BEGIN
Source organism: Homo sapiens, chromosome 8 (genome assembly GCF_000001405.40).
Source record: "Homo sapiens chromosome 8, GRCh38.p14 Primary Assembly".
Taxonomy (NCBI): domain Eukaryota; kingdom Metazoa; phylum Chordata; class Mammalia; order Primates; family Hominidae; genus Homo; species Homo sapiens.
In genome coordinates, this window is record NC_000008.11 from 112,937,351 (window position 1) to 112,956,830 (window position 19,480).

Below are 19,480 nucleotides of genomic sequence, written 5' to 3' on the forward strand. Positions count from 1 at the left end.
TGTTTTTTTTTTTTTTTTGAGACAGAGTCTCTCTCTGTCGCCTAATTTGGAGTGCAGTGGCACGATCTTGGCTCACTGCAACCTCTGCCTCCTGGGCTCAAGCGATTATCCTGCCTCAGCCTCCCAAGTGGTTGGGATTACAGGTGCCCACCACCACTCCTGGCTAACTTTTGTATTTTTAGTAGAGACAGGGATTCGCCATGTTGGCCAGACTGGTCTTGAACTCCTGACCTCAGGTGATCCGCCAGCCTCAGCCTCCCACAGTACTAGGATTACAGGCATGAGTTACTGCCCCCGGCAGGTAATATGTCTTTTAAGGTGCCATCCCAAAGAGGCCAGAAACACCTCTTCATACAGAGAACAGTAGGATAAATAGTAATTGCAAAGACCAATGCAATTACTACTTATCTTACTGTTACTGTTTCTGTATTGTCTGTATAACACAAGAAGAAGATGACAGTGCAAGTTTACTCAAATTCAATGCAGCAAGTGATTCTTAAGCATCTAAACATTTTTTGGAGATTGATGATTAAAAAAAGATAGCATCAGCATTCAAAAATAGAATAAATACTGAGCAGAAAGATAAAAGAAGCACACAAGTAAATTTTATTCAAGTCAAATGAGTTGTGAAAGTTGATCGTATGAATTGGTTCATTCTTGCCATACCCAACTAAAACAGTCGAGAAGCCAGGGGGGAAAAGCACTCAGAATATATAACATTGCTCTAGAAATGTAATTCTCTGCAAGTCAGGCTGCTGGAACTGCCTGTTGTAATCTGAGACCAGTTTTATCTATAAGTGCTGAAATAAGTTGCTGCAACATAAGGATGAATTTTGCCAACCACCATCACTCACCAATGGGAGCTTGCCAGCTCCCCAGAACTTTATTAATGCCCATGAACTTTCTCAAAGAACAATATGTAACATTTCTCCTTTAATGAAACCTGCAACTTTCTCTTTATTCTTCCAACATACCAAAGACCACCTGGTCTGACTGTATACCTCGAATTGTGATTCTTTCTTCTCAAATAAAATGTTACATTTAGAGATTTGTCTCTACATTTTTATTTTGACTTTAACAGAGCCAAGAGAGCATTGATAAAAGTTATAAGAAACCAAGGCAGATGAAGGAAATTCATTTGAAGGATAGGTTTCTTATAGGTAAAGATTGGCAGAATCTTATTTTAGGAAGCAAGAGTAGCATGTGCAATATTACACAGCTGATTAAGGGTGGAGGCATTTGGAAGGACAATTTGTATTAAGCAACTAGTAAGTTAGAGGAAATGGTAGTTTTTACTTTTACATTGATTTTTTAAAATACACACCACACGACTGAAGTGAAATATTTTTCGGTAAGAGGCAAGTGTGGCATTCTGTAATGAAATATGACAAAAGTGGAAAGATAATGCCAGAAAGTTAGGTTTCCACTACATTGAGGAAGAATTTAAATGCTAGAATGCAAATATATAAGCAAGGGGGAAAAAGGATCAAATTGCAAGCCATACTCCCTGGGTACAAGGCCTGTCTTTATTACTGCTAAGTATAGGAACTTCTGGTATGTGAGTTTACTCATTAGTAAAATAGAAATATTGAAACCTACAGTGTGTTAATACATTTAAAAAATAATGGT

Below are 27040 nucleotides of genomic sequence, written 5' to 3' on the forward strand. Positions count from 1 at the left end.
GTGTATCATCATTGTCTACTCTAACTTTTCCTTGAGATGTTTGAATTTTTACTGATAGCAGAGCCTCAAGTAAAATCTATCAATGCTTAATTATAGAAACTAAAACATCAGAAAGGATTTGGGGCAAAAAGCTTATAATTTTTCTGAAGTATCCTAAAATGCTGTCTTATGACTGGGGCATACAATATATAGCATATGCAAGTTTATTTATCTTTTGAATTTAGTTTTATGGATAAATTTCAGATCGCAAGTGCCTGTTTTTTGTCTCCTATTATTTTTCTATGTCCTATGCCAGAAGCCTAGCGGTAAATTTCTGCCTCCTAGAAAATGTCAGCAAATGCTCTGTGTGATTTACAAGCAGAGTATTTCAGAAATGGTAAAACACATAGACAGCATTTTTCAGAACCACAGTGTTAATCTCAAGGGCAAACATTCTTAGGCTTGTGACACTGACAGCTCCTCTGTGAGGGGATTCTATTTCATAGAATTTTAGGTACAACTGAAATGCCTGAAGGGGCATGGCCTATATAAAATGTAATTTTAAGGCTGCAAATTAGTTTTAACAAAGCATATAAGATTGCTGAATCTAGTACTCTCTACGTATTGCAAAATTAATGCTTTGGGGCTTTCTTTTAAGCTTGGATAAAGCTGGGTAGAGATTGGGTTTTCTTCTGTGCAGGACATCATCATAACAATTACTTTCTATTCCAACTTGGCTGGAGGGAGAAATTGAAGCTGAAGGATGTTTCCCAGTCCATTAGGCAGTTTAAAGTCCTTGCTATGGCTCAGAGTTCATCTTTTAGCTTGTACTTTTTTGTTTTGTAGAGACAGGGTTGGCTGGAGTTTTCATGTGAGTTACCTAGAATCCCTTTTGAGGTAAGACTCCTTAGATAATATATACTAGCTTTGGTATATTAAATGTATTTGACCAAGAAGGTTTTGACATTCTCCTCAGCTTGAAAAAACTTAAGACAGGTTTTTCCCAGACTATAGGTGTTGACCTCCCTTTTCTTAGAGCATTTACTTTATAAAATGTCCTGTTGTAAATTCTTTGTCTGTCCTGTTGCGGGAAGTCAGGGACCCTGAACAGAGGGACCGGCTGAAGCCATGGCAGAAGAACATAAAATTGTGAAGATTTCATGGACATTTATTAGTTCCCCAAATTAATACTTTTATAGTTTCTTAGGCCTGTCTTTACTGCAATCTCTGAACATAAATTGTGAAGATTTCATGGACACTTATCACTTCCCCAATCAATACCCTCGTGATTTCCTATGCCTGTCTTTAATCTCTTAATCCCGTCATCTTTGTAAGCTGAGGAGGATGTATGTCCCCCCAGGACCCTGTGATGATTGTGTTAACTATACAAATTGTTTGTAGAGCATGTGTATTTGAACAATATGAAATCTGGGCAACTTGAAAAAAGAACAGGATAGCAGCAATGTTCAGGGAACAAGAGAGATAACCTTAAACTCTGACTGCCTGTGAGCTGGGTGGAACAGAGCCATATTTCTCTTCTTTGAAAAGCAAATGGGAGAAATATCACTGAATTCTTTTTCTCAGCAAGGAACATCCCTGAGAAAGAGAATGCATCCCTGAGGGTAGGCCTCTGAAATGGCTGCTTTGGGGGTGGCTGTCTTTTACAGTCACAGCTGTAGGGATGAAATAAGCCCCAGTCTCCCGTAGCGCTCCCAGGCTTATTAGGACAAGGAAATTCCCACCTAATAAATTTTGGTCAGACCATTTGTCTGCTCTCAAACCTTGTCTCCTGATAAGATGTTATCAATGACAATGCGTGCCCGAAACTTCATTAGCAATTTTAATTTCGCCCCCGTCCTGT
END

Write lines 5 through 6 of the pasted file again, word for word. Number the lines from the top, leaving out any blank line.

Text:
Below are 19,480 nucleotides of genomic sequence, written 5' to 3' on the forward strand. Positions count from 1 at the left end.
TGTTTTTTTTTTTTTTTTGAGACAGAGTCTCTCTCTGTCGCCTAATTTGGAGTGCAGTGGCACGATCTTGGCTCACTGCAACCTCTGCCTCCTGGGCTCAAGCGATTATCCTGCCTCAGCCTCCCAAGTGGTTGGGATTACAGGTGCCCACCACCACTCCTGGCTAACTTTTGTATTTTTAGTAGAGACAGGGATTCGCCATGTTGGCCAGACTGGTCTTGAACTCCTGACCTCAGGTGATCCGCCAGCCTCAGCCTCCCACAGTACTAGGATTACAGGCATGAGTTACTGCCCCCGGCAGGTAATATGTCTTTTAAGGTGCCATCCCAAAGAGGCCAGAAACACCTCTTCATACAGAGAACAGTAGGATAAATAGTAATTGCAAAGACCAATGCAATTACTACTTATCTTACTGTTACTGTTTCTGTATTGTCTGTATAACACAAGAAGAAGATGACAGTGCAAGTTTACTCAAATTCAATGCAGCAAGTGATTCTTAAGCATCTAAACATTTTTTGGAGATTGATGATTAAAAAAAGATAGCATCAGCATTCAAAAATAGAATAAATACTGAGCAGAAAGATAAAAGAAGCACACAAGTAAATTTTATTCAAGTCAAATGAGTTGTGAAAGTTGATCGTATGAATTGGTTCATTCTTGCCATACCCAACTAAAACAGTCGAGAAGCCAGGGGGGAAAAGCACTCAGAATATATAACATTGCTCTAGAAATGTAATTCTCTGCAAGTCAGGCTGCTGGAACTGCCTGTTGTAATCTGAGACCAGTTTTATCTATAAGTGCTGAAATAAGTTGCTGCAACATAAGGATGAATTTTGCCAACCACCATCACTCACCAATGGGAGCTTGCCAGCTCCCCAGAACTTTATTAATGCCCATGAACTTTCTCAAAGAACAATATGTAACATTTCTCCTTTAATGAAACCTGCAACTTTCTCTTTATTCTTCCAACATACCAAAGACCACCTGGTCTGACTGTATACCTCGAATTGTGATTCTTTCTTCTCAAATAAAATGTTACATTTAGAGATTTGTCTCTACATTTTTATTTTGACTTTAACAGAGCCAAGAGAGCATTGATAAAAGTTATAAGAAACCAAGGCAGATGAAGGAAATTCATTTGAAGGATAGGTTTCTTATAGGTAAAGATTGGCAGAATCTTATTTTAGGAAGCAAGAGTAGCATGTGCAATATTACACAGCTGATTAAGGGTGGAGGCATTTGGAAGGACAATTTGTATTAAGCAACTAGTAAGTTAGAGGAAATGGTAGTTTTTACTTTTACATTGATTTTTTAAAATACACACCACACGACTGAAGTGAAATATTTTTCGGTAAGAGGCAAGTGTGGCATTCTGTAATGAAATATGACAAAAGTGGAAAGATAATGCCAGAAAGTTAGGTTTCCACTACATTGAGGAAGAATTTAAATGCTAGAATGCAAATATATAAGCAAGGGGGAAAAAGGATCAAATTGCAAGCCATACTCCCTGGGTACAAGGCCTGTCTTTATTACTGCTAAGTATAGGAACTTCTGGTATGTGAGTTTACTCATTAGTAAAATAGAAATATTGAAACCTACAGTGTGTTAATACATTTAAAAAATAATGGT